Connecting people through culture

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We work hard to give an innovative image of our country in showcasing the creativity of French artists in the field of digital art, video games and virtual reality, comic books, animated films, street art and art in the public space. Our aim is to reach new audiences, with a particular attention to youth.

We had the pleasure of talking to Mr. Guillaume Colin, Director of the French Cultural Institute in Croatia and a cooperation and cultural affairs advisor at the French Embassy in Zagreb.

Since 2004, Croatia has been an observing member of the Organisation Internationale de la Francophonie (OIF), an organization that has 84 member states and governments (58 members and 26 observers), which together represent over one-third of the United Nations’ member states and account for a population of over 900 million people, including 274 million French speakers.

But what does Francophonie actually mean for Croatia? About 10.000 learners from kindergarten to university; 250 teachers of French languages; 5 Alliances Françaises (Dubrovnik, Osijek, Rijeka, Split et Zagreb) and 3 Cercles Français (Koprivnica, Varazdin et Zadar); and more than 700,00 French-speaking tourists visiting Croatia annually.

Apart from the incredible wealth and diversity of cultural resources provided by the French Institute at its premises in Zagreb, membership in the French Institute or in one of the 5 Alliances Françaises provides access to a number of actual online cultural resources – newspapers, magazines, comics, latest books edited in France, music… – via the portal http://www.culturetheque.com.

  1. You have been present in Croatia for a quarter of a century. What would you single out as the Institute’s key contributions to the promotion of French culture and language in Croatia, as well as the promotion of science and higher education during this period?

Actually, it is a much longer story than that… We celebrated the 120 anniversary of the Alliance Française of Osijek last year in February. Now, there are five dynamic French Alliances in Zagreb, Split, Rijeka, Dubrovnik and of course, the one in Osijek!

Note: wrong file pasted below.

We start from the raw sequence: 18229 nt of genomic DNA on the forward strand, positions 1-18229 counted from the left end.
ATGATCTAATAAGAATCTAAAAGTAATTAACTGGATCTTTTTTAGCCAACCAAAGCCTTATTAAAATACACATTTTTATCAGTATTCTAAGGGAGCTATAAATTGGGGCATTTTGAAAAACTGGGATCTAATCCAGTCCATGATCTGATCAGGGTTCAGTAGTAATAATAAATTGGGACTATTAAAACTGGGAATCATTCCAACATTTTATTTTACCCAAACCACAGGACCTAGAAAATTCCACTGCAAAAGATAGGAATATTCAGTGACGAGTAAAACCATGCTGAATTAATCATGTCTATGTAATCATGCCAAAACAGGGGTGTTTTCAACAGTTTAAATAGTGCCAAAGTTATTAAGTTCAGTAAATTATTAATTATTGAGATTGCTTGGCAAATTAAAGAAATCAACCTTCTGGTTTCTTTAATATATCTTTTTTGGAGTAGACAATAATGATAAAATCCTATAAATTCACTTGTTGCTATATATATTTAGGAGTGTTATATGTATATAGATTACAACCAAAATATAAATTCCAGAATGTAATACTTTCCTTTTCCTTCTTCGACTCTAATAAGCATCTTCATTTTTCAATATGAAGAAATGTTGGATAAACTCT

The story of the French Institute itself in Croatia began in 1922, when the first French lecturer, sent by France, founded the first French library located at today’s Marulić Square. In 1935, the French Institute settled in 40, Preradovićeva Street where it stayed until 2004. Furthermore, in 1946, the French reading room was founded at 5, Preradovićeva Street. This reading room was completely renovated in 2001 and was subsequently merged with the library to become the new venue of the French Institute in Croatia. Over these nine decades, the French Institute has of course participated in the cultural life not only of Zagreb, but also of whole Croatia. Our cultural exchanges have been recently enriched with the two cultural seasons that took place in 2012 and 2015 – “Croatie, la voici”, which presented Croatia in France, and “Rendez-vous”, the festival of France in Croatia. Both of them were a huge success and helped boost and update the interest for our cultural heritage.

Our main goal is definitely to promote cultural and human exchanges between Croatian and French people in order to strengthen our European partnership.

  1. Which cultural content proved to be the most popular among audiences?

Generally speaking, we can see a big interest in French culture among Croatian audiences and this is true for all artistic disciplines. Of course, when people think of French culture, they have in mind French songs or masters of fine arts as Rodin or Picasso, whose exhibitions were a big hit in Zagreb, or writers. France is also associated with fashion and gastronomy.

But what is important to us is also to promote lesser known artists and new ways of expression. We work to give an innovative image of our country in showcasing the creativity of French artists in the field of digital art, video games and virtual reality, comic books, animated films, street art and art in the public space, etc. We aim to reach new audiences, with a particular attention to youth, and to show that, to this day, France remains a very active and exciting country in the field of culture. Come and visit the French Library in downtown Zagreb to discover our new virtual reality device.

  1. How much does the contemporary French theatre, dance, film and literature production correspond to the views and aspirations of the Croatian art scene and the sensibility of the Croatian audience?

It is amazing to observe how the Croatian art scene is aware of the French contemporary production. Each month, there are new French films in cinemas and new books from French authors in bookshops.